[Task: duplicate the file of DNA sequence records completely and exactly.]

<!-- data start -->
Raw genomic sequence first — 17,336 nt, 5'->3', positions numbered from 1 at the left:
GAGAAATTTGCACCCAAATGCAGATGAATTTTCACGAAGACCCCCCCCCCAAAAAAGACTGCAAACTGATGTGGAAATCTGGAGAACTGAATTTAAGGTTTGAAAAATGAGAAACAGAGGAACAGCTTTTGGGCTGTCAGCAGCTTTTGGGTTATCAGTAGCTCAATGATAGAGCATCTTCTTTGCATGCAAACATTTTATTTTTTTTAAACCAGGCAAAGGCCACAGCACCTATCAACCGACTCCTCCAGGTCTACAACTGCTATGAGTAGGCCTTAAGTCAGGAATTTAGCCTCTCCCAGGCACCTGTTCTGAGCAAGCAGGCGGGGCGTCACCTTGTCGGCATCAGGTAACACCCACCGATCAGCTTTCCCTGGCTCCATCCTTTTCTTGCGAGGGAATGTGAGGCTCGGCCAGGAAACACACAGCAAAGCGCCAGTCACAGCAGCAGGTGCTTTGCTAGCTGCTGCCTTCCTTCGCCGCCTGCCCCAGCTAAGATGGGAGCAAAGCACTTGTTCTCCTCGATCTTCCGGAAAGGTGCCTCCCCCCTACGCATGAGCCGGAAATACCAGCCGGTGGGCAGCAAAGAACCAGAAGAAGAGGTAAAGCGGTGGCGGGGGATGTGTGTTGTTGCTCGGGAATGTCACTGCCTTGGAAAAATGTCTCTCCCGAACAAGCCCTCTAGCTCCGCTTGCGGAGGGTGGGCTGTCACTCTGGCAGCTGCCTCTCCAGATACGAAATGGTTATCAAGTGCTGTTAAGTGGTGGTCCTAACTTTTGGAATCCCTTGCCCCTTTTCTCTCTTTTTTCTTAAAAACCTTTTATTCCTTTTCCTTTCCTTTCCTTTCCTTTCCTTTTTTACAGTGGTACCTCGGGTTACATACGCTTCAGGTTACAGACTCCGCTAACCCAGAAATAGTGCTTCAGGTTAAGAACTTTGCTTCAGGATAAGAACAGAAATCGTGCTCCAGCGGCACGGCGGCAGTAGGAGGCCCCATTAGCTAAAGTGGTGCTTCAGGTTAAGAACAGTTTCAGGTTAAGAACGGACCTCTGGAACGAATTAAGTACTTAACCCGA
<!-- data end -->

Raw genomic sequence first — 17,336 nt, 5'->3', positions numbered from 1 at the left:
GAGAAATTTGCACCCAAATGCAGATGAATTTTCACGAAGACCCCCCCCCCAAAAAAGACTGCAAACTGATGTGGAAATCTGGAGAACTGAATTTAAGGTTTGAAAAATGAGAAACAGAGGAACAGCTTTTGGGCTGTCAGCAGCTTTTGGGTTATCAGTAGCTCAATGATAGAGCATCTTCTTTGCATGCAAACATTTTATTTTTTTTAAACCAGGCAAAGGCCACAGCACCTATCAACCGACTCCTCCAGGTCTACAACTGCTATGAGTAGGCCTTAAGTCAGGAATTTAGCCTCTCCCAGGCACCTGTTCTGAGCAAGCAGGCGGGGCGTCACCTTGTCGGCATCAGGTAACACCCACCGATCAGCTTTCCCTGGCTCCATCCTTTTCTTGCGAGGGAATGTGAGGCTCGGCCAGGAAACACACAGCAAAGCGCCAGTCACAGCAGCAGGTGCTTTGCTAGCTGCTGCCTTCCTTCGCCGCCTGCCCCAGCTAAGATGGGAGCAAAGCACTTGTTCTCCTCGATCTTCCGGAAAGGTGCCTCCCCCCTACGCATGAGCCGGAAATACCAGCCGGTGGGCAGCAAAGAACCAGAAGAAGAGGTAAAGCGGTGGCGGGGGATGTGTGTTGTTGCTCGGGAATGTCACTGCCTTGGAAAAATGTCTCTCCCGAACAAGCCCTCTAGCTCCGCTTGCGGAGGGTGGGCTGTCACTCTGGCAGCTGCCTCTCCAGATACGAAATGGTTATCAAGTGCTGTTAAGTGGTGGTCCTAACTTTTGGAATCCCTTGCCCCTTTTCTCTCTTTTTTCTTAAAAACCTTTTATTCCTTTTCCTTTCCTTTCCTTTCCTTTCCTTTTTTACAGTGGTACCTCGGGTTACATACGCTTCAGGTTACAGACTCCGCTAACCCAGAAATAGTGCTTCAGGTTAAGAACTTTGCTTCAGGATAAGAACAGAAATCGTGCTCCAGCGGCACGGCGGCAGTAGGAGGCCCCATTAGCTAAAGTGGTGCTTCAGGTTAAGAACAGTTTCAGGTTAAGAACGGACCTCTGGAACGAATTAAGTACTTAACCCGA